Stress. It’s the six -letter word we’re all talking about. Military members, veterans and their families deal with it, just like the rest of us. In addition, they have the stresses that come with deployments, dealing with combat trauma, and transitioning to life back home.
Barb Benjdi is a Red Cross volunteer in the Services to the Armed Forces department who has presented workshops designed to help the military, veterans and their families cope with these situations. She now has a new took in her toolkit: Mind-Body Workshops.
During these workshops, what is known about the mind-body connection is applied in a military context. Military units can request that a Mind-Body Workshop be offered at their facility. The workshops are open to service members, veterans, spouses, and their children.
Mind-Body Workshops are not counseling or group therapy, according to Barb. This can be helpful for people who don’t want to share because what they’ve experienced seems to them to be too private or too emotional.
“[The workshop] helps them build awareness of physical and emotional reactions and allows for calmer and more reasonable responses…And they are given the tools [to deal with these reactions],” Barb said.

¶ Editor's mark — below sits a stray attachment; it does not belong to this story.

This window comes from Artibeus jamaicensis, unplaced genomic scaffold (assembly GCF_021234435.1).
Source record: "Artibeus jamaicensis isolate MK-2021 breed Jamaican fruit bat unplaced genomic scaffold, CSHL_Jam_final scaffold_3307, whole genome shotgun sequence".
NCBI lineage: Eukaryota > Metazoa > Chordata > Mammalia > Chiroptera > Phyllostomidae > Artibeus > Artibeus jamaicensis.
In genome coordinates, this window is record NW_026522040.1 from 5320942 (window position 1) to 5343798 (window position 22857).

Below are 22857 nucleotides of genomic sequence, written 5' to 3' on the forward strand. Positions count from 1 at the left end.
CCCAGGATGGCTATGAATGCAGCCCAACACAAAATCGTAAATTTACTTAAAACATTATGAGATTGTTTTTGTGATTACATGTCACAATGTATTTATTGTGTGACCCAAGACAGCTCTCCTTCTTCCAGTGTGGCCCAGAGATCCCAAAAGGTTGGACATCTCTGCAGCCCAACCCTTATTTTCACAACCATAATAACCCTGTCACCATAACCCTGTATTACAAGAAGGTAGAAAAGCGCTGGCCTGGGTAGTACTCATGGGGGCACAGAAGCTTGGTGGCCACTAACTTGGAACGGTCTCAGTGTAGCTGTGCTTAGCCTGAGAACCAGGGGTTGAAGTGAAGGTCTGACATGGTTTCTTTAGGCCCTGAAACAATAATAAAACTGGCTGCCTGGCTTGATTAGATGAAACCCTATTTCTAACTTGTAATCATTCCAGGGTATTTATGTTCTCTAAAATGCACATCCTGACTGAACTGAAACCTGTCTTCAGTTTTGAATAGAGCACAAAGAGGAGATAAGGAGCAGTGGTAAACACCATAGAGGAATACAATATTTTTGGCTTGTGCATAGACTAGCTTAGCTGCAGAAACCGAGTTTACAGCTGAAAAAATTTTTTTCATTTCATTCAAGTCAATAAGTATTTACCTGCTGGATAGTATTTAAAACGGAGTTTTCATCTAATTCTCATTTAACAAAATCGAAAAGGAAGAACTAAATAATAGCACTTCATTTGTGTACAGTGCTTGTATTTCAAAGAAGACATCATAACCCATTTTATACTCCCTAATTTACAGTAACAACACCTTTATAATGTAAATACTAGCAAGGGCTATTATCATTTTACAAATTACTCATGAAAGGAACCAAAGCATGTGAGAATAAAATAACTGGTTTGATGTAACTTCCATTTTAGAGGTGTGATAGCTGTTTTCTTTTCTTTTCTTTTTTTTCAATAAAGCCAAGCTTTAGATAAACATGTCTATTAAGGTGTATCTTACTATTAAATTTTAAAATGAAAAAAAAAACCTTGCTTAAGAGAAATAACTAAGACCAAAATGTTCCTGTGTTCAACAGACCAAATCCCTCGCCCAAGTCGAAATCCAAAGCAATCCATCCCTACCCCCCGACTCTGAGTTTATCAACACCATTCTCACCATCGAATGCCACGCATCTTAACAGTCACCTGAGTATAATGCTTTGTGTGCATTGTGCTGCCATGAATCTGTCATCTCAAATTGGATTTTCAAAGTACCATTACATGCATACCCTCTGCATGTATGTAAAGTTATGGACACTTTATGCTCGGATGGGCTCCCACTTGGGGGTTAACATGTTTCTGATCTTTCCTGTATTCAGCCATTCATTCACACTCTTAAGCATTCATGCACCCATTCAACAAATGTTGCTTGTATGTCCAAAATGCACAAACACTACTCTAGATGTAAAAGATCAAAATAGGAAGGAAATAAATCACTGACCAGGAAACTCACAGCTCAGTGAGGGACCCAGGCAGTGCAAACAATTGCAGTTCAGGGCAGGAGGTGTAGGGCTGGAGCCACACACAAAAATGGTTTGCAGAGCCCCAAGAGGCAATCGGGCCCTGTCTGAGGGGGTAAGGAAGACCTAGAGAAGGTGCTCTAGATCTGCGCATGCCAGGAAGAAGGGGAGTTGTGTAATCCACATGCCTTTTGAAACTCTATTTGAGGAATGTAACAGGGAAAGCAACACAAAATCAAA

She said the Mind-Body Workshops are evidence-based. Stress responses and a return to a calm state are based in the various parts of the central nervous system and can be managed by the human mind. Using mind-body exercises such as those taught in the workshops can “rewire the brain,” she said.
Learning to breathe correctly is basic to reducing stress. During the first module of two modules, Barb said, a lot of the focus is on breathing. For example, participants learn to breathe from their abdomens rather than from their chests, because “if they don’t breathe correctly, they’re not going to relax.” Some of the exercises focus on holding the breath longer, taking deeper breaths, or visualizing colors while breathing.
And, she adds,” you can do the exercises anywhere.” If you’re annoyed by a slow driver, you can use a breathing exercise to calm yourself down. Learning to manage everyday stresses can prevent chronic stress.
During the second module, participants learn to use activities such as journaling, drawing, guided imagery, and biofeedback. The breathing exercises learned in the first module are also used during the second one. Participants will leave with exercises and practices that they can apply according to their own preferences.
With the addition of Mind-Body Workshops, the Red Cross continues more than 100 years of supporting members of the military, veterans and their families. To find out more about Services to the Armed Forces, visit American Red Cross Services to the Armed Forces.
You might also want to support military members, veterans and their families as a Red Cross volunteer. You can learn about this and other volunteer opportunities with the Red Cross at Volunteer with the Red Cross!